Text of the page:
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The Daily Wildcat

 

    Student label signs locals

    Jake Lacey / Arizona Daily Wildcat

Sociology sophomore and Chief Executive Officer Jason Wadsworth of Chase Recording Group signed his first artist, local rapper Leonardo Leon.
    Jake Lacey
    Jake Lacey / Arizona Daily Wildcat Sociology sophomore and Chief Executive Officer Jason Wadsworth of Chase Recording Group signed his first artist, local rapper Leonardo Leon.

    Two UA students who established an independent record label in February have signed their first musician: local hip-hop artist DaVinci.

    Sociology sophomore Jason Wadsworth and music business sophomore Chris Hudson started Chase Recording Group in hopes of helping local artists break into the music scene, and so far that is exactly what they have been doing.

    DaVinci, whose real name is Leonardo Leon, has lived in Tucson practically his whole life and feels like he can help Chase bring national respect to Arizona musicians.

    “”My music represents Tucson and what we do here,”” DaVinci said. “”It’s definitely Southwest.””

    His “”Southwest”” sound is something Wadsworth says makes DaVinci special.

    “”The dude has style,”” Wadsworth said. “”He has a style that reflects where he is from. If you’re from Arizona, you can dig what he is talking about.””

    Although he admits that coming from a city like Tucson makes it harder to break into the music scene, DaVinci said it only makes him work harder to put Tucson on the map.

    “”It’s kind of untouched, you know what I’m saying?”” DaVinci said. “”No one has put a stamp on it yet.””

    DaVinci said signing to Chase was exactly what he needed to break into the music scene, and he’ll make his college radio debut on KAMP Student Radio on Friday at 2 p.m.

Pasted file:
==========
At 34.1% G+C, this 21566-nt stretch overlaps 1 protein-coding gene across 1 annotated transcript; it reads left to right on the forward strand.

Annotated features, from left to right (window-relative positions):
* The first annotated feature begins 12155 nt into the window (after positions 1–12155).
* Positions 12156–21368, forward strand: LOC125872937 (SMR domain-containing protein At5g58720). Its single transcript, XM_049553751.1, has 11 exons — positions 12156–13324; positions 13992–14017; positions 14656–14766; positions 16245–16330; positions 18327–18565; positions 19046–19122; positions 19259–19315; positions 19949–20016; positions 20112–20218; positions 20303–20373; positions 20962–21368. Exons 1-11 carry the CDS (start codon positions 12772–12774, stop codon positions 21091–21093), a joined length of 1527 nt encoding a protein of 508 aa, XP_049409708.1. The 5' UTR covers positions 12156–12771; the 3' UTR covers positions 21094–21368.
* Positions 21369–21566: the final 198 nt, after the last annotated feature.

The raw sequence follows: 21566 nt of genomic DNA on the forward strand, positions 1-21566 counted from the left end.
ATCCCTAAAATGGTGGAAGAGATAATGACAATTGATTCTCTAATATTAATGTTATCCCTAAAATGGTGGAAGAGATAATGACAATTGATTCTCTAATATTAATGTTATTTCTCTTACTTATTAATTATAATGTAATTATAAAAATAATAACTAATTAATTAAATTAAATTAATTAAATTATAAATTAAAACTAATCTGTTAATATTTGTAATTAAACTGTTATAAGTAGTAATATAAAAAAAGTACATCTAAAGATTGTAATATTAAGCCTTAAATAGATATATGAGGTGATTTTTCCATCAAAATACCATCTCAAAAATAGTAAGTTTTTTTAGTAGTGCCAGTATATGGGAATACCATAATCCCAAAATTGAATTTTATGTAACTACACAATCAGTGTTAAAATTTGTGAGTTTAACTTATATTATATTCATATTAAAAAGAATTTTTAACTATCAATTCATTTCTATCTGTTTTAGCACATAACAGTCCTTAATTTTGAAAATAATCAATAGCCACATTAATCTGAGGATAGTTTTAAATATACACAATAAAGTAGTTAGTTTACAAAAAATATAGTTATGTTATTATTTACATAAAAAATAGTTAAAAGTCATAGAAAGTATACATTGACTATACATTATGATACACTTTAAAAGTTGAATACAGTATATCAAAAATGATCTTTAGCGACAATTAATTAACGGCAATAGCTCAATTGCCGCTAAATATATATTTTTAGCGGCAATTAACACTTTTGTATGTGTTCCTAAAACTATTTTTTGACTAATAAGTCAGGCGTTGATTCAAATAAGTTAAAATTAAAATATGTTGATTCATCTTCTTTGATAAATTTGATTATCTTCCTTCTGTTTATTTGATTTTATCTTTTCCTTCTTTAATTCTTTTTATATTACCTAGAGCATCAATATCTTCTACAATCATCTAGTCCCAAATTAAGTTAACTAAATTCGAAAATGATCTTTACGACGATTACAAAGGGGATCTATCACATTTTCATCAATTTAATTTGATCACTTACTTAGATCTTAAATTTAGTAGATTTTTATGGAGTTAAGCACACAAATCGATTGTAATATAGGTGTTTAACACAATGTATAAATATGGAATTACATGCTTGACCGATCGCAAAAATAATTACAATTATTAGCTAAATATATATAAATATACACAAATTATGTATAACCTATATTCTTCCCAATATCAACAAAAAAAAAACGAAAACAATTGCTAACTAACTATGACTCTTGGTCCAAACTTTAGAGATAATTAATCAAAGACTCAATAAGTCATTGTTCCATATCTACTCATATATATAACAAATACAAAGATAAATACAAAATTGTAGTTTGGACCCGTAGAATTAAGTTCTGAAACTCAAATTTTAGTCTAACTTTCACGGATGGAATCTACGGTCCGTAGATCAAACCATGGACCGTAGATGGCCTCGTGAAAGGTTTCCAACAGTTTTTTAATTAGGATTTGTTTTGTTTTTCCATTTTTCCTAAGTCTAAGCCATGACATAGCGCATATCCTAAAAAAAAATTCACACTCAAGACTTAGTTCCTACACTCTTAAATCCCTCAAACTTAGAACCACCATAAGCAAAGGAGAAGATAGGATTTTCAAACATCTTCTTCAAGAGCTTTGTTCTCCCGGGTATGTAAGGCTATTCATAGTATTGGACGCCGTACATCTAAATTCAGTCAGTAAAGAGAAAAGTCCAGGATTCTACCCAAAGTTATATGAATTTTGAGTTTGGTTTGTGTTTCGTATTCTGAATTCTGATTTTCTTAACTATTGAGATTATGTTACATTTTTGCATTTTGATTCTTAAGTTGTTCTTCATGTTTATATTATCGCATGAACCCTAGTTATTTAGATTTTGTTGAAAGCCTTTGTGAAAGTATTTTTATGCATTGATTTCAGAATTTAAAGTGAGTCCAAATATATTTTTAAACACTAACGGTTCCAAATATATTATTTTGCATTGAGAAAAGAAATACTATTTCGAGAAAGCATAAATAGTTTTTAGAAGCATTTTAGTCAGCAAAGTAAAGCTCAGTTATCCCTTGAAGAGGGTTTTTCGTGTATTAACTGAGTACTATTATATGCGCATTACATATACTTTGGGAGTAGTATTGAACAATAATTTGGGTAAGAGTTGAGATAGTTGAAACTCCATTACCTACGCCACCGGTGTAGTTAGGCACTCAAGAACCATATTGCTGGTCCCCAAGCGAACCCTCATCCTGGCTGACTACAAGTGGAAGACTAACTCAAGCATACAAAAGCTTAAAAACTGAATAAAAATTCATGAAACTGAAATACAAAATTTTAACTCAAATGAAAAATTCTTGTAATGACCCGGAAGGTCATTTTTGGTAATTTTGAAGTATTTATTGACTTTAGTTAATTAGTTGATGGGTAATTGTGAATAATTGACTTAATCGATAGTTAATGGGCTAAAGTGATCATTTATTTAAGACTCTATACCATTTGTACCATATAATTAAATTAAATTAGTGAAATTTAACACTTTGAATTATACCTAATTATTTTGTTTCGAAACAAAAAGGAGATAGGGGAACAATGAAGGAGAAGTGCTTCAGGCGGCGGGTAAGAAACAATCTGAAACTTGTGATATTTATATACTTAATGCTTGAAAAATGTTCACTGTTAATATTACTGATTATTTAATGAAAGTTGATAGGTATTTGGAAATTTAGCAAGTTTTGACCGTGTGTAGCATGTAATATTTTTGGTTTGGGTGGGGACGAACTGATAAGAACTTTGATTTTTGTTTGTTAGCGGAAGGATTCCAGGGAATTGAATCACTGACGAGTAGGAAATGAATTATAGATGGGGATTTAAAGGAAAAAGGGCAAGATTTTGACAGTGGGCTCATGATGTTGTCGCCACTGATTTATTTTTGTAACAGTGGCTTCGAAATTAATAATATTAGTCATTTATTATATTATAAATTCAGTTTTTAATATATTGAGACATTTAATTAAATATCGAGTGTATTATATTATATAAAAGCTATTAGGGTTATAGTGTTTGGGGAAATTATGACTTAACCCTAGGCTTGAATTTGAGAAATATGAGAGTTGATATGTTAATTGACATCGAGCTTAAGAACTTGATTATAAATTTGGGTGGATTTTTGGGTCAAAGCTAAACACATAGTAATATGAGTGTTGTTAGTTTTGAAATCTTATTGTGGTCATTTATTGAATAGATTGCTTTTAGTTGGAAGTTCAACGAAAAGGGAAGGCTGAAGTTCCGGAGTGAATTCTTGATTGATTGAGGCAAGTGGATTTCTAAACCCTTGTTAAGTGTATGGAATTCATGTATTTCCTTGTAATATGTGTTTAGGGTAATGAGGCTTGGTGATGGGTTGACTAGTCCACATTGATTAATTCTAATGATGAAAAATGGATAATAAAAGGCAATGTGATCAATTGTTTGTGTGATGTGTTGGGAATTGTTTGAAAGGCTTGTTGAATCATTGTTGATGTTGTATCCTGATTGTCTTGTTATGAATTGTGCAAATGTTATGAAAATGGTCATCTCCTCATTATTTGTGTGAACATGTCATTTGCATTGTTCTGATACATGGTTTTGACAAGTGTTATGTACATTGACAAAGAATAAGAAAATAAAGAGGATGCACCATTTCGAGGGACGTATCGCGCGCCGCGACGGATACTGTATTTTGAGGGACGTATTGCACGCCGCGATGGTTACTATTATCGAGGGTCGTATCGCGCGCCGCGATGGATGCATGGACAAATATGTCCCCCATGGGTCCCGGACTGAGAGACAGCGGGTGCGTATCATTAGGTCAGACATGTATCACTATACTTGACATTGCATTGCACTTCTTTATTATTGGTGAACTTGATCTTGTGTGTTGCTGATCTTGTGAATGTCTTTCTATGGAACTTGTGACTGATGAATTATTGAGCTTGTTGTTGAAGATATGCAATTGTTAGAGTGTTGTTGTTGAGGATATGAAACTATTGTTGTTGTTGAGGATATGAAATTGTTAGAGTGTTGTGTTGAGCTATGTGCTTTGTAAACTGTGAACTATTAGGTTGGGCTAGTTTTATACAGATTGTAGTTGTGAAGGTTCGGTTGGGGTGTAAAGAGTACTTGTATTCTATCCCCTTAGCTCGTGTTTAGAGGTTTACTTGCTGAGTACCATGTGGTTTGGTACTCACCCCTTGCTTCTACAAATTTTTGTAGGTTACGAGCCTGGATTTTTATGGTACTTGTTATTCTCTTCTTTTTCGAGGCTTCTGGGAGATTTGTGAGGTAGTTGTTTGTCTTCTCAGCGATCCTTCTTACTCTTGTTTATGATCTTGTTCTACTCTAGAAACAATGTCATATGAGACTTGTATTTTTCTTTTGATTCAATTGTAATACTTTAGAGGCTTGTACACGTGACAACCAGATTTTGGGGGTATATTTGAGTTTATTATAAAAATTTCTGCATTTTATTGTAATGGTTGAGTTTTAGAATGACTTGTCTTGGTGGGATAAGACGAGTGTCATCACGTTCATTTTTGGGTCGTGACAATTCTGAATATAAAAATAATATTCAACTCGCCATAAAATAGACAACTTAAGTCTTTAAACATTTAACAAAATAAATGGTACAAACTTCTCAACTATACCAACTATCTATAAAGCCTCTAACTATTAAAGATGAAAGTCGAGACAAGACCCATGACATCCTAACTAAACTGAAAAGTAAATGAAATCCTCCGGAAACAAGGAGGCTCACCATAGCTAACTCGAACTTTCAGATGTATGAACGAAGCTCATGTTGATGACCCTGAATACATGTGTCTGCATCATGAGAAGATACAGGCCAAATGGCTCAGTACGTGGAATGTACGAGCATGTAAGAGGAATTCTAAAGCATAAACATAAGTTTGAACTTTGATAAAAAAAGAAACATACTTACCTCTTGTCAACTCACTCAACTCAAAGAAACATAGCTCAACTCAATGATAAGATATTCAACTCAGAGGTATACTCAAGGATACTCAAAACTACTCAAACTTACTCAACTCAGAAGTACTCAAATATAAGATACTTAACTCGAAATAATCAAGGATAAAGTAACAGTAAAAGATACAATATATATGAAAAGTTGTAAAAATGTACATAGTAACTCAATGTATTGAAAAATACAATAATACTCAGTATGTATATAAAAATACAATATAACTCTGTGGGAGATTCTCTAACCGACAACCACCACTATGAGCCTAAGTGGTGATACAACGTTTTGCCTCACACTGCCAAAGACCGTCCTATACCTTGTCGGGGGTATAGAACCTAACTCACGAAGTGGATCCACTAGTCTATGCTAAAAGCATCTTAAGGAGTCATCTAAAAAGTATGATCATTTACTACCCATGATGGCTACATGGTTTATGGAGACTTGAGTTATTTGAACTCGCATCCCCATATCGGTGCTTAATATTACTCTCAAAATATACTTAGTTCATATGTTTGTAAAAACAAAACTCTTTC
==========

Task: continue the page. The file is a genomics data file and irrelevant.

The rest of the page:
DaVinci has been into music his whole life, but he began rapping 10 years ago after seeing a close friend get shot. He wrote his first rap about the incident.

    “”I felt like I needed to express it in that way,”” DaVinci said.

    He enhanced his skills by imitating artists such as Snoop Dogg, Dr. Dre and Nas before finding a sound that was uniquely his own.

    The distinctive sound comes from DaVinci’s ability to sing his own hooks.

    “”You don’t find a lot of rappers who can do that,”” DaVinci said. “”(Singing) is an advantage.””

    Adding to his credentials as a rapper, DaVinci has opened for hip-hop artists including Devin the Dude, Baby Bash and Too Short.

    After DaVinci’s sister saw a Feb. 6 Arizona Daily Wildcat article about Chase Recording Group, she e-mailed Wadsworth, president of Chase, and told him about her brother.

    “”I met with him and liked the music right off the bat,”” Wadsworth said. “”I liked his flow.””

    Something else Wadsworth liked about DaVinci was the fact that his album was already complete.

    “”He has club bangers, something for the ladies and political stuff,”” Wadsworth said about DaVinci’s different styles of music. “”He hits you from all those fronts.””

    The album, Leonardo: the Artist and Grand Famous, is set to drop May 19, which not-so-coincidently is the day “”The Da Vinci Code”” arrives in theaters.

    “”I though it might give it an extra boost,”” DaVinci said.

    The first single off the album will be “”Hydros”” followed by Wadsworth’s personal favorite, “”Arizona Ways.””

    An album release party is scheduled for sometime before the end of the semester, Wadsworth said.

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